Survivors started cleaning up Mexico's La Paz City after Hurricane Liza, which has so far claimed more than 600 lives.
GV: La Paz City, Mexico.
GV PAN DOWN: church
SV: man rescuing belongings from flood water.
SV: men rebuilding shack.
SV: wrecked cars and debris.
SV: Homeless people receive clothing.
GV: water truck and people waiting for water.
SV: Electricity and telephone wires being repaired PAN TO wrecked buildings.
SV PAN OVER: Flood water and sewage.
SV: body placed in coffin and lowered into mass orave.
REPORTER: "As they do every Sunday in La Paz, the church bells called the people to worship this morning, Many came to say prayers for the souls of the dead, others to give thanks for surviving the storms and the flood. In the shanty town destroyed by the flood waters, a lot of people spent their Sunday working, digging out possessions; rebuilding the shacks that were washed out to sea. The task of getting life back to normal in La Paz will be a huge one. Thousands of people have been made homeless. They are being housed, fed and clothed at temporary shelters. There is no running water so they have to depend on trucks to bring water to them. Electricity and telephone are out. The Government says it will be several weeks before services are restored. But the biggest worry now is sanitation. Raw sewage flows in some of the streets and some officials fear that could cause disease. "Because of the concern about sanitation, the bodies of the dead are being buried as fast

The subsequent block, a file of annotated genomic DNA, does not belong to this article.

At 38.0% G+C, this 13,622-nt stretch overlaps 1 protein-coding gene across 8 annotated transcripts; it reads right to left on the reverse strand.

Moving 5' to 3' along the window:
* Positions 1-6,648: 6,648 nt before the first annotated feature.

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Background: Survivors started cleaning up Mexico's La Paz City after Hurricane Liza, which has so far claimed more than 600 lives. It was the worst hurricane to strike Mexico this century. Now, the authorities have launched a massive aid programme. The hurricane, which hit the resort town and state capital last Friday, destroyed about one fifth of the city's buildings. An American reporter has details of the killer storm's aftermath.